Dec 9, 2013
Will Greece Be Ruled by the Bankers or Its People?
Posted on Mar 3, 2012
By Peter Bratsis, Truthout
The most central and constant dilemma in modern politics has been the choice between the political desires and demands of citizens versus the policy expertise and prudence of bureaucrats and specialists. For the more democratically inclined, those like Machiavelli and Aristotle, the judgments of the many, as flawed as they often may be, are nonetheless more trustworthy than the commands of the elite. The few, no matter their credentials or honors, are never able to match the collective intelligence of the multitude.
For others, including those who drafted the US Constitution, the whims and desires of the many are a great threat to social order, and the special few must stand as a moderating force between them and the levers of government.
Recent events in Greece have hinged on this tension. The Greek economic crisis is often presented as a product of too much democracy, of politicians bowing to the demands of citizens for jobs, pensions and low taxes. The troika of the International Monetary Fund (IMF), European Central Bank (ECB) and European Union have stepped forward to undo this damage by attempting to break the ties between the residents of Greece and those who govern them. The troika has imposed strict policy guidelines, formulated by economists and other specialists, and closely monitors the implementation of these policies by the Greek government. Most recently, they have demanded written guarantees from all political parties in Greece that the austerity programs will be continued regardless of any future elections. Any “regressive” movements toward the demands of the Greek people provoke swift retributions from the troika.
Indeed, the surprising though half-hearted call for a referendum on the debt by Prime Minister George Papandreou last November brought his immediate ouster. Papandreou, technocratic tendencies notwithstanding, obviously felt some obligation as an elected official to appeal to popular support. Papandreou’s replacement, Lucas Papademos, was, de facto at least, appointed by the troika for his technical capacities and his dedication to IMF and ECB principles. Indeed, it is hard to imagine a more credentialed or vetted technocratic specialist than Papademos, who has a PhD in economics from MIT, taught economics at Columbia University as well as the University of Athens, and was vice president of the ECB. Freed from the fetters of thinking about re-elections, and without any significant formal opposition (the Papademos government is a coalition of the two major parties, plus the far-right; only the two leftist parties, with a meager 30 out of 300 seats, are outside of the coalition), Papademos was put in power to fully implement the cuts and reforms deemed necessary to address the crisis. Finally, prudent governance would replace reckless populism.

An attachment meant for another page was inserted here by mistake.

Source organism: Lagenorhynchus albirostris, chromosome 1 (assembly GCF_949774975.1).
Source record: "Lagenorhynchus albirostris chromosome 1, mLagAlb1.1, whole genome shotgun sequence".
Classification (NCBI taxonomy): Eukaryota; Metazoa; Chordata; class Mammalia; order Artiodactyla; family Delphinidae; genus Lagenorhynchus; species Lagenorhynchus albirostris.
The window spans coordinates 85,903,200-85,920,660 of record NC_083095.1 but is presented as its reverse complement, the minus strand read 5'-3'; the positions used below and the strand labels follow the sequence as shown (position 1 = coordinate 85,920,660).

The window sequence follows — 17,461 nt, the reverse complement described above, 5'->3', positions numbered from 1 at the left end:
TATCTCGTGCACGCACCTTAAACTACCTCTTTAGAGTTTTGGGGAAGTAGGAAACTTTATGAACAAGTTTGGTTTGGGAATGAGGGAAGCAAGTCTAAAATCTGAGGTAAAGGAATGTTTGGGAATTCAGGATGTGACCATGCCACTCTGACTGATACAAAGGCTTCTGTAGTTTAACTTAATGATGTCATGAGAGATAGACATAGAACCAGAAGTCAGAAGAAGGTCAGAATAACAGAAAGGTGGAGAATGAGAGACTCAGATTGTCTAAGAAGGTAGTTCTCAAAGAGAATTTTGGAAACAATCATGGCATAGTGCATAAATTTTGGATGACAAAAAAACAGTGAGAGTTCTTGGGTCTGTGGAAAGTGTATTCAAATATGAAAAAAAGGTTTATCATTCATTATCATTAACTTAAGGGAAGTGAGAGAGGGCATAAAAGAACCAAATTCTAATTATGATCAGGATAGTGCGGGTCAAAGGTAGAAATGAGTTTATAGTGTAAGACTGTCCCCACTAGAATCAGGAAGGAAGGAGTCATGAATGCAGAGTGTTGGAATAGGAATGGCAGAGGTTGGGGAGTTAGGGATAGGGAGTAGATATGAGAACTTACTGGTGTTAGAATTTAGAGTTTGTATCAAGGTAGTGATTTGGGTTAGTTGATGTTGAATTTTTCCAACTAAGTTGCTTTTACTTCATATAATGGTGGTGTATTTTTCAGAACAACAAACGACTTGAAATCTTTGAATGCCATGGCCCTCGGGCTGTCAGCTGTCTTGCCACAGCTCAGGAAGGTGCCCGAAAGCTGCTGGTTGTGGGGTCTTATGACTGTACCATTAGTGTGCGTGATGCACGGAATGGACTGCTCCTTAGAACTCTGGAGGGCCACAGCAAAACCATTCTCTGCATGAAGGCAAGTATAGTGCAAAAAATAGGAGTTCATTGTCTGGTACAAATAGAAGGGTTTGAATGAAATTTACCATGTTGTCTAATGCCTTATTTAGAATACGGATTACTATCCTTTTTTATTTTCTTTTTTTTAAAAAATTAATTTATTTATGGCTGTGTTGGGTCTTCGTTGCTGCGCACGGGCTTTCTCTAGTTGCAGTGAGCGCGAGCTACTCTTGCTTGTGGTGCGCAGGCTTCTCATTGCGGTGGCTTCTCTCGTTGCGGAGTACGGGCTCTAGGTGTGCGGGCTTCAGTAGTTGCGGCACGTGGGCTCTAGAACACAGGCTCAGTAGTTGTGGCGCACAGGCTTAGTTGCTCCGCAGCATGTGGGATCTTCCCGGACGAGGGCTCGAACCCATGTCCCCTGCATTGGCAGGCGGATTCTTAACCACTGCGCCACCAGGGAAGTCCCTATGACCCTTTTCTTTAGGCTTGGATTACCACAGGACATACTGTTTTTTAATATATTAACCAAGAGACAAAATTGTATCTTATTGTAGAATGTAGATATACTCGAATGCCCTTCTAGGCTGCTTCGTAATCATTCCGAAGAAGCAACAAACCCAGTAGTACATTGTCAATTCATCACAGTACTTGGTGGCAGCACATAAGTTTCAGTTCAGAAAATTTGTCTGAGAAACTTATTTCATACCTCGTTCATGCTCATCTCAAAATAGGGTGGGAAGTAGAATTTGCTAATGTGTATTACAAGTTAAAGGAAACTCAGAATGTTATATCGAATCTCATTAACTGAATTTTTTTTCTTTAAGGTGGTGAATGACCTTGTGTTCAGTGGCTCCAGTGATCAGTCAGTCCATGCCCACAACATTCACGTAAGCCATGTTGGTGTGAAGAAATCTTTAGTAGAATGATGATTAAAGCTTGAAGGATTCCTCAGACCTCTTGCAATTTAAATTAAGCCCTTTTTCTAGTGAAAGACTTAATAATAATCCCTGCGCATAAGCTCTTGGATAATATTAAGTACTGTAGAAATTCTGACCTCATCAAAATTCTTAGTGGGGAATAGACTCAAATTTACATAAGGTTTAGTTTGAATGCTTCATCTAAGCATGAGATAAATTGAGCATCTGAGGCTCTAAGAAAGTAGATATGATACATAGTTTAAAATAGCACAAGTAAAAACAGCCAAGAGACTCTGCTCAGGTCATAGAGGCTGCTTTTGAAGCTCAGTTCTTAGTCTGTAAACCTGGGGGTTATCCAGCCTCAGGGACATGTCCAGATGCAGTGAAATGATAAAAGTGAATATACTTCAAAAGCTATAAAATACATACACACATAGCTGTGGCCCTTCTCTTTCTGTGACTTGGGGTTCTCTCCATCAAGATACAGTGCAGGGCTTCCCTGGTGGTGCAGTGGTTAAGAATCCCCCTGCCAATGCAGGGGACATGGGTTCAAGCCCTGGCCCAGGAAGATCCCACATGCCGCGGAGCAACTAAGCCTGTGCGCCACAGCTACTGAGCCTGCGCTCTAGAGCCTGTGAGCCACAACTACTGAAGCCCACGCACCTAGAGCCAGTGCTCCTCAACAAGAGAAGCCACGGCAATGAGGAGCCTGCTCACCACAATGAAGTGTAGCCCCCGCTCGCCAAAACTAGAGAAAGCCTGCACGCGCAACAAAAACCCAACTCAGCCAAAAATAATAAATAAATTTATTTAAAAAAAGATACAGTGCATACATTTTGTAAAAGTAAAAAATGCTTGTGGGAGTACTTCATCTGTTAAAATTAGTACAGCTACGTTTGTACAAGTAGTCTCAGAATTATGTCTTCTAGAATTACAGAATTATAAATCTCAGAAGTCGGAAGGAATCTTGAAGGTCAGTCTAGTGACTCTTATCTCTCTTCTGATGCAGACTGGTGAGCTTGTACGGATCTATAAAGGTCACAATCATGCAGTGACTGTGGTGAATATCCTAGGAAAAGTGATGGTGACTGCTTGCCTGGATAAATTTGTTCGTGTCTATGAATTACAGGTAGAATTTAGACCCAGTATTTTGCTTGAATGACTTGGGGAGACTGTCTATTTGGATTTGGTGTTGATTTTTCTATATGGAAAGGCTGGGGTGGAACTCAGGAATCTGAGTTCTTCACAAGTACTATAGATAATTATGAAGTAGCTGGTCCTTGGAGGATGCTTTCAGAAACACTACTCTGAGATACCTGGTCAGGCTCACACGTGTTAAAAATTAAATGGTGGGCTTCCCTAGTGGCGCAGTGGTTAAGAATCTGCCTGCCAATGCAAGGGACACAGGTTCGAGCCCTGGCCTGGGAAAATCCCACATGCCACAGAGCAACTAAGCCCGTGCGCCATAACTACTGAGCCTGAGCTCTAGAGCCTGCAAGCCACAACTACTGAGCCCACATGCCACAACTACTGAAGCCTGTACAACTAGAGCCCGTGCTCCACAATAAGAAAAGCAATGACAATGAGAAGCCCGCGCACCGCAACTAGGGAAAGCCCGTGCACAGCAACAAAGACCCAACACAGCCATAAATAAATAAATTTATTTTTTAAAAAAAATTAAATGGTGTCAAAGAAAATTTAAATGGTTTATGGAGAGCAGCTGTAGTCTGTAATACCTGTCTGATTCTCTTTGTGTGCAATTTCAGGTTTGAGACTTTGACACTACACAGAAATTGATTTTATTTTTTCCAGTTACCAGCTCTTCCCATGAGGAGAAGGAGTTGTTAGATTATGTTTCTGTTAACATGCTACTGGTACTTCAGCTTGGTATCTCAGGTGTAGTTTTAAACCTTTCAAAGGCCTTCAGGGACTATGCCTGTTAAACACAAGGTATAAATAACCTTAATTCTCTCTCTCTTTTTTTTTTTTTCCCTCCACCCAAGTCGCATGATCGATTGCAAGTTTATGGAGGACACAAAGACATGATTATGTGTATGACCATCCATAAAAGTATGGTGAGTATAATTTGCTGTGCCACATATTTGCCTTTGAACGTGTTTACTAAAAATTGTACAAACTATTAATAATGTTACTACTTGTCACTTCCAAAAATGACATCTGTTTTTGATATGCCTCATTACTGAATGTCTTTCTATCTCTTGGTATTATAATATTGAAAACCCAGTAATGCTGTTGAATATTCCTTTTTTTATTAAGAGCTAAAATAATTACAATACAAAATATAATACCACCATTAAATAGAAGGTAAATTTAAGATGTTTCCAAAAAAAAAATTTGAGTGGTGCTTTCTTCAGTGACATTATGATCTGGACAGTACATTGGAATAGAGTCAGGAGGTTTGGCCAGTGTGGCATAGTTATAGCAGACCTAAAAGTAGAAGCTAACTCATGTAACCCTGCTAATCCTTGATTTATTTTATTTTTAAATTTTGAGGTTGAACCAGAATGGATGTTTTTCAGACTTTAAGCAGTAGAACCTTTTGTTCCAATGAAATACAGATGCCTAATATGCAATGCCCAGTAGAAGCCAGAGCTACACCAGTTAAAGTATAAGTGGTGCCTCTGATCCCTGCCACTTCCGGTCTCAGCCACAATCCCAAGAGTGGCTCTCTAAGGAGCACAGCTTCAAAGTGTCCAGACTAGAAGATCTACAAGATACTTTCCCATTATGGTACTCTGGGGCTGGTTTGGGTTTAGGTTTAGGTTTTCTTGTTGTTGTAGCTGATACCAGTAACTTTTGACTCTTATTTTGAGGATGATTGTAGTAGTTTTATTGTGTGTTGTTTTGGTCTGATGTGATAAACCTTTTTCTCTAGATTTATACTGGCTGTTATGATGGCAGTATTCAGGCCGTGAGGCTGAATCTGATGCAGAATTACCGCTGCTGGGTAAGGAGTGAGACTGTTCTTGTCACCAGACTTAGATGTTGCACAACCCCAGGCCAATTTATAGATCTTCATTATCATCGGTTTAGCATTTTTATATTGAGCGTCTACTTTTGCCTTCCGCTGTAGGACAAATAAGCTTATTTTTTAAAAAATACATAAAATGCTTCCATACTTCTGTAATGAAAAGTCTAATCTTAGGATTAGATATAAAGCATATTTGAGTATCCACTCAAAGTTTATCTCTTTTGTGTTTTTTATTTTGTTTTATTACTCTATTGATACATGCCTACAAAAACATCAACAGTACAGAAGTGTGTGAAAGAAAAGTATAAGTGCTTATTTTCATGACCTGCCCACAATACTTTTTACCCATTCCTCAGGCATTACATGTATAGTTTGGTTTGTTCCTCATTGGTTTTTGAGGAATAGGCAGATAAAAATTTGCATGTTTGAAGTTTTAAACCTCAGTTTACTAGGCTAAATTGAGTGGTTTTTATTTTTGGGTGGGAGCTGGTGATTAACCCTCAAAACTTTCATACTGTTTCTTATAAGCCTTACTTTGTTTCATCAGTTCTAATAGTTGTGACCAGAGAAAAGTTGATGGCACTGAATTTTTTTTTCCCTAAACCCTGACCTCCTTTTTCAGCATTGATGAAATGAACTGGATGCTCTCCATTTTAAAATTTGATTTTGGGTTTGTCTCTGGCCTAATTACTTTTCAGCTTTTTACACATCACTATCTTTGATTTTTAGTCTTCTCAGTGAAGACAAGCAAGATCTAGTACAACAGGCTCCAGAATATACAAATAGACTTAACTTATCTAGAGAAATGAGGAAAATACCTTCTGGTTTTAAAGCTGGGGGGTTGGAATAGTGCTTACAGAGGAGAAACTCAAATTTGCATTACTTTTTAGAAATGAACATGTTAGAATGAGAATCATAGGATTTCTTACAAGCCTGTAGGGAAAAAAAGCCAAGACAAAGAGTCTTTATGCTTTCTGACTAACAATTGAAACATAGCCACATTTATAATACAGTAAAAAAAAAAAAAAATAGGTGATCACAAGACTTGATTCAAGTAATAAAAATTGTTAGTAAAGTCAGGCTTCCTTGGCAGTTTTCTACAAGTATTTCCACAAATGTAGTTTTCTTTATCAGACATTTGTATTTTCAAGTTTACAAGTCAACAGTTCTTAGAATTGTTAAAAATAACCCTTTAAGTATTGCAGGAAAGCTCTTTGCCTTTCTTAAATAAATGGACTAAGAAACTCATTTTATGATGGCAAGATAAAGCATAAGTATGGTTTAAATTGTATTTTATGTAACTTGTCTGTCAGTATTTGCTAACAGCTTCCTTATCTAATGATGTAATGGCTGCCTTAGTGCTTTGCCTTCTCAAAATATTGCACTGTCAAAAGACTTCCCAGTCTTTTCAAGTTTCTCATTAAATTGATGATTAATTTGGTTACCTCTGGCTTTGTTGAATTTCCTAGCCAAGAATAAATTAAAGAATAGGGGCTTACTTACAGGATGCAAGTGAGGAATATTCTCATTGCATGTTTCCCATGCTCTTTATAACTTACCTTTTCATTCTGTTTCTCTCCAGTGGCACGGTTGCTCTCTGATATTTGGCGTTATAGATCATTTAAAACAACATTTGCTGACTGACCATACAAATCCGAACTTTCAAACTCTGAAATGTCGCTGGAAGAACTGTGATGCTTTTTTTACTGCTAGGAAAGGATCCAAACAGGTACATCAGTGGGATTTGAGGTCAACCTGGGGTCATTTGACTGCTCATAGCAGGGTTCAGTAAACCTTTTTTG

It should be emphasized that it is not only the Angela Merkels and Mario Draghis of the world who desire to minimize the ties between the Greek state and its residents. A great many Greeks also argue that the basic cause of all the current problems in Greece is too little distance between policymakers and common citizens. In a recent seminar titled “For Greece, Now!” which consisted of a small group of well-known academics and politicians warning of the disaster that would follow if Greece were to leave the euro zone, populism was presented as the key source of Greece’s problems. Many preposterous suggestions were put forward: that university professors should also teach some hours each week in a school, and those who have extra money should donate it in order to help alleviate the financial crisis. And the once respected legal scholar Nikos Alivizatos made the laughable argument that the political elites of Greece cannot be held responsible for the present crisis since it was completely unexpected given that even the credit agencies had rated Greek bonds AAA as recently as 2007. Nonetheless, the overarching point of the presentations was that now is the time to finally end populism in Greece and to institute the widespread reforms and transformations needed to make Greece economically competitive.
1 2 3 NEXT PAGE >>>
Previous item: How Empires Fall: An Interview With Jonathan Schell
Next item: The GOP in 2012: Strange Party, Strange Year
New and Improved Comments